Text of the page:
The hearing Monday ran from 9 a.m. to noon, 1 to 4 p.m. and again from 6 to 9 p.m. with the crowd – many wearing orange NO SWEPCO t-shirts – listening to the public comments ranging from 100 to close to 250. Tuesday there were even longer hours as the judge tried to accommodate all wanting to speak. The afternoon session was extended to 5 p.m. and comments went to 9:15 Tuesday evening, but still, not everyone got to speak.
Speakers took offense to the project on the grounds that it would devastate the environment, that it would greatly harm the tourism-based economy, and need for the project had not been demonstrated.
Charlotte Downey, who ran the Beaver Dam Store for 22 years catering to kayakers and fishermen on the White River and Beaver Lake, said many small businesses in the area depend on the quality of local waters to make a living. Downey, who has a degree in biology, took SWEPCO to task for significant errors and omissions in the Environment Impact Statement (EIS) for the project including a statement that the White River flows south.
Downey said the main industry here is tourism, not farming and mining as printed in the EIS. She said the EIS excluded information about the federally listed endangered chinquapin trees, and excluded from consideration a great variety of wildlife. She also said the EIS was deficient in not describing impacts of the project on humans.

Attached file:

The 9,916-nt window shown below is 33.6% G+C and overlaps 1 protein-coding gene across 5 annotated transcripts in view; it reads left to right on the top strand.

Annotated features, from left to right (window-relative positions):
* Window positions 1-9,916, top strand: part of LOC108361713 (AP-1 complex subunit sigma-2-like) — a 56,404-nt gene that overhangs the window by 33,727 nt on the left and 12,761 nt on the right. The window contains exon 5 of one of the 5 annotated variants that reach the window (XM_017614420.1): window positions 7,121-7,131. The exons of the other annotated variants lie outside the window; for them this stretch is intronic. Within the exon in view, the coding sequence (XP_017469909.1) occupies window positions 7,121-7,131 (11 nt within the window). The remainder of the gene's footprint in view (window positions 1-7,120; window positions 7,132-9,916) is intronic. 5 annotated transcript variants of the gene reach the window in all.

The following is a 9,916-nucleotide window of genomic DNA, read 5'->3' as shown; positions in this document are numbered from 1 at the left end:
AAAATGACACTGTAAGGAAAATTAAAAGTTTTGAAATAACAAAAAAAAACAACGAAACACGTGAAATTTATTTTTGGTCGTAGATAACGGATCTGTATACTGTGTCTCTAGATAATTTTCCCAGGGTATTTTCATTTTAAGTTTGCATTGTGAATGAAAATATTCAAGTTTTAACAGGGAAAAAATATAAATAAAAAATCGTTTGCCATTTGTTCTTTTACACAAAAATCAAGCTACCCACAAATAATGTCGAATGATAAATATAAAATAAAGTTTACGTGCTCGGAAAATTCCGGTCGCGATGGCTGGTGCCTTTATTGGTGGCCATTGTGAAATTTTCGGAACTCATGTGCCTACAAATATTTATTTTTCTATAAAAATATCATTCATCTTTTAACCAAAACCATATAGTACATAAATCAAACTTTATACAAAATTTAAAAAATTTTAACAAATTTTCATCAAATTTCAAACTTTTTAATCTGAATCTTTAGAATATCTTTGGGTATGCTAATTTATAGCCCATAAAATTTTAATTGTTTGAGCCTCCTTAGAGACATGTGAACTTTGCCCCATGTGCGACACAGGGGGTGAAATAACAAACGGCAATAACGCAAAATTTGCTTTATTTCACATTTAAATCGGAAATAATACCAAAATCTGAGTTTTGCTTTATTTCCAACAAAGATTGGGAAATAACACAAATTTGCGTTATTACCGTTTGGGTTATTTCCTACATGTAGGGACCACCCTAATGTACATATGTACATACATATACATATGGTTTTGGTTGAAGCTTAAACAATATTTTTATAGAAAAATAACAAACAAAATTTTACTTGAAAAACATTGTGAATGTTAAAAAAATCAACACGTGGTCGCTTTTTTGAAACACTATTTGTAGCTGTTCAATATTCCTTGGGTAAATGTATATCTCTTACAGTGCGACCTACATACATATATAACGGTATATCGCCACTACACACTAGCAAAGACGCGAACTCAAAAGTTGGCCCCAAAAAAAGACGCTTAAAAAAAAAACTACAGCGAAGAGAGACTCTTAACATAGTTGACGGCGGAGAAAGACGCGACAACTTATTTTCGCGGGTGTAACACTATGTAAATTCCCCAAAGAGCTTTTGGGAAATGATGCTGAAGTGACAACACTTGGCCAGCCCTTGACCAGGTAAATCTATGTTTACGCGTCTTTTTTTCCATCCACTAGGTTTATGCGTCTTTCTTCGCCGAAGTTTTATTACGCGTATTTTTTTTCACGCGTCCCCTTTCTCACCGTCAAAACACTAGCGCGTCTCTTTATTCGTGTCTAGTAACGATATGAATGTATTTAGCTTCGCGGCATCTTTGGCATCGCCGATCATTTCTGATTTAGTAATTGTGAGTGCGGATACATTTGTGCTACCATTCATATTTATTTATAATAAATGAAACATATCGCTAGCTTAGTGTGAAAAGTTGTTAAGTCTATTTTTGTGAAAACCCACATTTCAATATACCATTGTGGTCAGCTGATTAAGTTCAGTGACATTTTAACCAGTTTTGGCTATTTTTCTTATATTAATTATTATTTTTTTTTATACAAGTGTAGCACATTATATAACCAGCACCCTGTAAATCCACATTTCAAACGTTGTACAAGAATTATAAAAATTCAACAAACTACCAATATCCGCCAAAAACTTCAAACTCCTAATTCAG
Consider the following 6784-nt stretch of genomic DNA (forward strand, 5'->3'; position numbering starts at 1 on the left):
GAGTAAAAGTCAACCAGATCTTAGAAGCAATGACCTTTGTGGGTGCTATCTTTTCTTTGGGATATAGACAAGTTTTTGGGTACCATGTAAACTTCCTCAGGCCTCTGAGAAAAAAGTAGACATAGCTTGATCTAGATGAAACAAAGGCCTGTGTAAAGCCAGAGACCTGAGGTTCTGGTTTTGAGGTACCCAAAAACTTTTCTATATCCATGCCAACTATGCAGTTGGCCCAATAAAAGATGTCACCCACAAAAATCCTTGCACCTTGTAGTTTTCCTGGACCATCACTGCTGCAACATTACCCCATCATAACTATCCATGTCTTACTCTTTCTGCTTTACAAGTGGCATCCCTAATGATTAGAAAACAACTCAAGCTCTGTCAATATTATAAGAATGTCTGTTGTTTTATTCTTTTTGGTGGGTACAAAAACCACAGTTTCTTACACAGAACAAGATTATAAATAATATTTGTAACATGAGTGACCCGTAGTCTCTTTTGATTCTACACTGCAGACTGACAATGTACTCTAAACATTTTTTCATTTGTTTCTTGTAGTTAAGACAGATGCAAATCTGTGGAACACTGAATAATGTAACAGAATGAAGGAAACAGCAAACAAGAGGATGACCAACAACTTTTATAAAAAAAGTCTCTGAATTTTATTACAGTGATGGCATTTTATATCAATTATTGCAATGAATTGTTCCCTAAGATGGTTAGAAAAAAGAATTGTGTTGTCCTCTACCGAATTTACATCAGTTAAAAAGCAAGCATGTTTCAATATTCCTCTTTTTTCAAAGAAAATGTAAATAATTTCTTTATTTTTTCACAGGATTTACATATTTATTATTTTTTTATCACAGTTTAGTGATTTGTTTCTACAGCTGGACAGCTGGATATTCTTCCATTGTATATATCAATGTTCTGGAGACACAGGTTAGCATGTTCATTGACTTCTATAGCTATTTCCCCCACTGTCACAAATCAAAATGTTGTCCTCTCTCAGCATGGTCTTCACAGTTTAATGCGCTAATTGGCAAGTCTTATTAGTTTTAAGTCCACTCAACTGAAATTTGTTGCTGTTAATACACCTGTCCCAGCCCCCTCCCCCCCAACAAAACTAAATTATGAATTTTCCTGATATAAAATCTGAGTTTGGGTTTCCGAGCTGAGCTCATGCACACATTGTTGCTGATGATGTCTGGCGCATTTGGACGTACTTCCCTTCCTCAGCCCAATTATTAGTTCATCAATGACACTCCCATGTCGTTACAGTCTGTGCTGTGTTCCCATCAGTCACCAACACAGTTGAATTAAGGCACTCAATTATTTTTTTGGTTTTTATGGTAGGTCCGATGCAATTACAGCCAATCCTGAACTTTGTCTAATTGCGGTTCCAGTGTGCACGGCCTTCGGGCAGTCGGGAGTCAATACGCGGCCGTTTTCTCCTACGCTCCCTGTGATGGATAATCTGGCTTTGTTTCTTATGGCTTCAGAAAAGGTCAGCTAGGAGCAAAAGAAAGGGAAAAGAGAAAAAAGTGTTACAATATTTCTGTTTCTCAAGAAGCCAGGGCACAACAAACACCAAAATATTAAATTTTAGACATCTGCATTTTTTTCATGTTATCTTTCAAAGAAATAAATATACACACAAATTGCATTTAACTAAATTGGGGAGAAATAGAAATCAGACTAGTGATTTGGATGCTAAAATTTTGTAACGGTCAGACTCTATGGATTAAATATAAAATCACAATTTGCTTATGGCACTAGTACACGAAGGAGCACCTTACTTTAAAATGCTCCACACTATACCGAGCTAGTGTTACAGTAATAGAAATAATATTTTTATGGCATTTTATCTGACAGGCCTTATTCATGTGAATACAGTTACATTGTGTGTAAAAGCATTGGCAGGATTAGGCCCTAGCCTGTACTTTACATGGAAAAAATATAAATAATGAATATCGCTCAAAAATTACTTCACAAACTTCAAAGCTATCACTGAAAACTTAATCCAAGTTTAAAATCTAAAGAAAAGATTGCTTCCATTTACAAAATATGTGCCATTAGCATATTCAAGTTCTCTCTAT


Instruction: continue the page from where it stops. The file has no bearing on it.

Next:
“We don’t want this,” Downey said. “We can’t stand this. We can’t make a living here if this goes through our community.” She implored Griffin to use strong words when reporting back to the ASPC, such as “Hell, no!”
Downey said the negative emotional and psychological impact on the community is horrendous and significant enough that it should have been considered in the EIS.
Many spoke of the fear and anxiety the project has evoked. Loretta Crenshaw, director of the Eureka Springs Carnegie Library, said a large number of library patrons had come in to look at the SWEPCO documents on file at the library.
“If we sound angry and defensive, it is because we are afraid,” she said. “We are afraid for our safety and for our livelihoods.”
Dennis Martin, whose property is on two of the proposed routes, has had previous problems with pesticide spraying on his electric rights-of-way. As a cancer survivor, his doctor told him it was important to avoid stress.